B.C. retail spending recoiled in February as sales slumped 3.3 per cent to give up all of January’s gain.
This marked the lowest level since March 2022, signalling weakness in consumer spending despite job gains and strong population growth.
This was the deepest one-month decline since early in the pandemic and followed an uneven range-bound pattern for much of the last 12 months. Nationally, retail sales fell by a more modest 0.2 per cent (and 0.7 per cent after adjusting for higher price levels). Early estimates point to a further sales reduction in March as the pass-through of higher interest rates on spending, and the rotation towards services demand continues to bite on activity.
Regionally, reduced spending was concentrated in Metro Vancouver where sales retraced 4.4 per cent, although sales were down a significant 2.2 per cent elsewhere in B.C.
Unadjusted sales fell 0.8 per cent year over year, compared to a 3.9-per-cent increase in January. The pullback owed to a severe decline at motor vehicle and parts dealers where sales fell 8.7 per cent – driven by a near-12-per-cent decline at new car dealers. This was at odds with the national pattern, where sales were substantially higher and could reflect higher interest rate sensitivity. Gasoline sales slowed from a 13.9 per cent year-over-year pace of growth to 6.5 per cent, in part due to lower prices.
Excluding these two segments, core retail sales rose 0.9 per cent year over year, which was down from 4.1 per cent in January as sales broadly slowed. Housing-related spending fell sharply as the sluggish housing market reduced demand. Sales at building materials and garden stores declined 27 per cent, while furniture retailers saw a 26-per-cent contraction. However, electronic and appliance retailers saw sales rise 19.5 per cent. The pass-through of higher food prices and profits lifted grocery store sales by 14 per cent.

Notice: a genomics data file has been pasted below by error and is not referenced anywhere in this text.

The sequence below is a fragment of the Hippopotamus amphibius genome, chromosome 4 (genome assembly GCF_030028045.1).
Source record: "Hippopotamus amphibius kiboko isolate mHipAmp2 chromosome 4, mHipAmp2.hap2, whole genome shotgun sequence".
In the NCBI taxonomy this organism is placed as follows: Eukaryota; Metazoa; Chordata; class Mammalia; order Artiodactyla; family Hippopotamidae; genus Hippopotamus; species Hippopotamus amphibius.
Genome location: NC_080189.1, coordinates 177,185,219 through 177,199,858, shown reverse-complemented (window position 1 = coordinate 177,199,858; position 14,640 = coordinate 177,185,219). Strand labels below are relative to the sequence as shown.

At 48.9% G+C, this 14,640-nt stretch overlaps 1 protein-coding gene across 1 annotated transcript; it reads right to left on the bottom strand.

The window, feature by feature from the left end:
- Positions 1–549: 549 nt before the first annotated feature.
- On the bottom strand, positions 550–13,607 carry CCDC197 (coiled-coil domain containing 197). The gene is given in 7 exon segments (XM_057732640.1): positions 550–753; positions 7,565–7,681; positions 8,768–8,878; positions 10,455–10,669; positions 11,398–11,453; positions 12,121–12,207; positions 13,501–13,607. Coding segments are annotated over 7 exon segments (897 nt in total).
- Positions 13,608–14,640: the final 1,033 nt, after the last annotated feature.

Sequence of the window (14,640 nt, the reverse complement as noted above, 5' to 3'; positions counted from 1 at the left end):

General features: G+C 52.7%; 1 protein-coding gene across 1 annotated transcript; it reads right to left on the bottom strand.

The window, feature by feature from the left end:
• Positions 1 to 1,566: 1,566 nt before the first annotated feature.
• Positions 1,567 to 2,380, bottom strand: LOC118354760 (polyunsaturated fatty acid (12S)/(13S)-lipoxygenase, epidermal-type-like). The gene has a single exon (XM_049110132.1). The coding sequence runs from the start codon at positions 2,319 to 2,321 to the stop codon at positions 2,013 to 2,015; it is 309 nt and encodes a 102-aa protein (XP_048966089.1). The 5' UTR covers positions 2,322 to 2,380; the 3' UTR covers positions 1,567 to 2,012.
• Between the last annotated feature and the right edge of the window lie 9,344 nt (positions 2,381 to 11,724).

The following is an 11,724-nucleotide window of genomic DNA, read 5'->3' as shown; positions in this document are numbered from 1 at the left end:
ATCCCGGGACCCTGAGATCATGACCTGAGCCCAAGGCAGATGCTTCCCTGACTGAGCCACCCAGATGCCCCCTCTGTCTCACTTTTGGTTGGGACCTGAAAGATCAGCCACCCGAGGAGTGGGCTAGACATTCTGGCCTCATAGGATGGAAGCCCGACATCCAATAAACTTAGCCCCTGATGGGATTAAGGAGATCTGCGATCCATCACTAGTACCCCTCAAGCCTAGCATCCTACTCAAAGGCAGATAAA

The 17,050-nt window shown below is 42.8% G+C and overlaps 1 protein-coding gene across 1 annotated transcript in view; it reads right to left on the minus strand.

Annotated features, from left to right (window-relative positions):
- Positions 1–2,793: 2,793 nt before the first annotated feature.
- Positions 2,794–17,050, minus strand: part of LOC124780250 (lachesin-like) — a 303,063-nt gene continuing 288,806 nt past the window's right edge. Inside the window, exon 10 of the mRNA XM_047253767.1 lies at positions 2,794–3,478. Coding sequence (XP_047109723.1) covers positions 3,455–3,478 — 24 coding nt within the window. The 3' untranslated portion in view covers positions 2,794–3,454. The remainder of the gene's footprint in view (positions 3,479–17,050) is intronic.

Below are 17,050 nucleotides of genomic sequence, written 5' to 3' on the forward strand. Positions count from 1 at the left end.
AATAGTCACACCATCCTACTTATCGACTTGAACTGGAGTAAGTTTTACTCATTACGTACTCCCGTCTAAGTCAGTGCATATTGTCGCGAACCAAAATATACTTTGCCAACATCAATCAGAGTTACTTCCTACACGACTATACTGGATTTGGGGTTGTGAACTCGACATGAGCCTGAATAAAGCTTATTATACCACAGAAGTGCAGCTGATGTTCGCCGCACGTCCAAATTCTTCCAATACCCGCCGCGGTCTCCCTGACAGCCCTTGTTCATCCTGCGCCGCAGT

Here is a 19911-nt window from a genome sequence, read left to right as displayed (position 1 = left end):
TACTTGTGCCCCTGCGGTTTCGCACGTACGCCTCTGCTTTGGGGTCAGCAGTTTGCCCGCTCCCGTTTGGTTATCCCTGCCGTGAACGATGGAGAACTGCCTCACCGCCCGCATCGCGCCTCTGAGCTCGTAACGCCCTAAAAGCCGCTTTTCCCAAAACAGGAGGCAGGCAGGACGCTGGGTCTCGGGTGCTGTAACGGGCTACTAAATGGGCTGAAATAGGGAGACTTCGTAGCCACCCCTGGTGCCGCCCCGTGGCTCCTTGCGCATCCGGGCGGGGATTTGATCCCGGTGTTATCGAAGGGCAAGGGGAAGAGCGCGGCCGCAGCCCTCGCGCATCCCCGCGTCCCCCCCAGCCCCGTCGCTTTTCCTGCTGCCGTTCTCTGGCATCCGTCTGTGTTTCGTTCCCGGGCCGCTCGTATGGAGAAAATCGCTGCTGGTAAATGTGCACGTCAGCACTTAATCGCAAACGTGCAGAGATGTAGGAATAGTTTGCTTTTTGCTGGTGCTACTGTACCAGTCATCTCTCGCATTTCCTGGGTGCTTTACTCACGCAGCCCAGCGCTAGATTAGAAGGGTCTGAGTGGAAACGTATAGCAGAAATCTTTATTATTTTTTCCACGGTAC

B.C. housing starts bounced higher in March, following two consecutive monthly declines. Starts rose 39.5 per cent to reach 47,994 at a seasonally adjusted, annualized pace. B.C. and New Brunswick were the only two provinces to record gains.
The increase in housing starts was led by a surge in multi-family home starts, which increased by 48.7 per cent to 43,180 in March. Single-detached housing starts continued a downward trajectory as volumes dropped further in March to 4,814, down by 10.2 per cent from the prior month. Monthly multi-family starts are highly erratic, given the impact that large projects can have in any given month.
Among census metropolitan areas (CMAs), housing starts where notably up in Vancouver, where starts nearly doubled to reach 36,361. This drove the provincial gain in March. Kamloops’ figure was up 144.8 per cent to 142 units, while in Victoria, starts increased by 6.9 per cent to 3,904 units. Kelowna, Abbotsford-Mission, Chilliwack and Nanaimo all reported declines in monthly housing starts.
Compared to the first quarter of 2022, actual unadjusted B.C. housing starts were 39.2 per cent ahead of where they were a year ago, and concentrated in multi-family home starts, which rose 58.2 per cent year over year. Meanwhile, single-detached units fell 31.5 per cent. This divergence reflects build-out times as multi-family projects are planned years in advance, while single-family housing patterns reflect more current conditions.
Bryan Yu is chief economist at Central 1.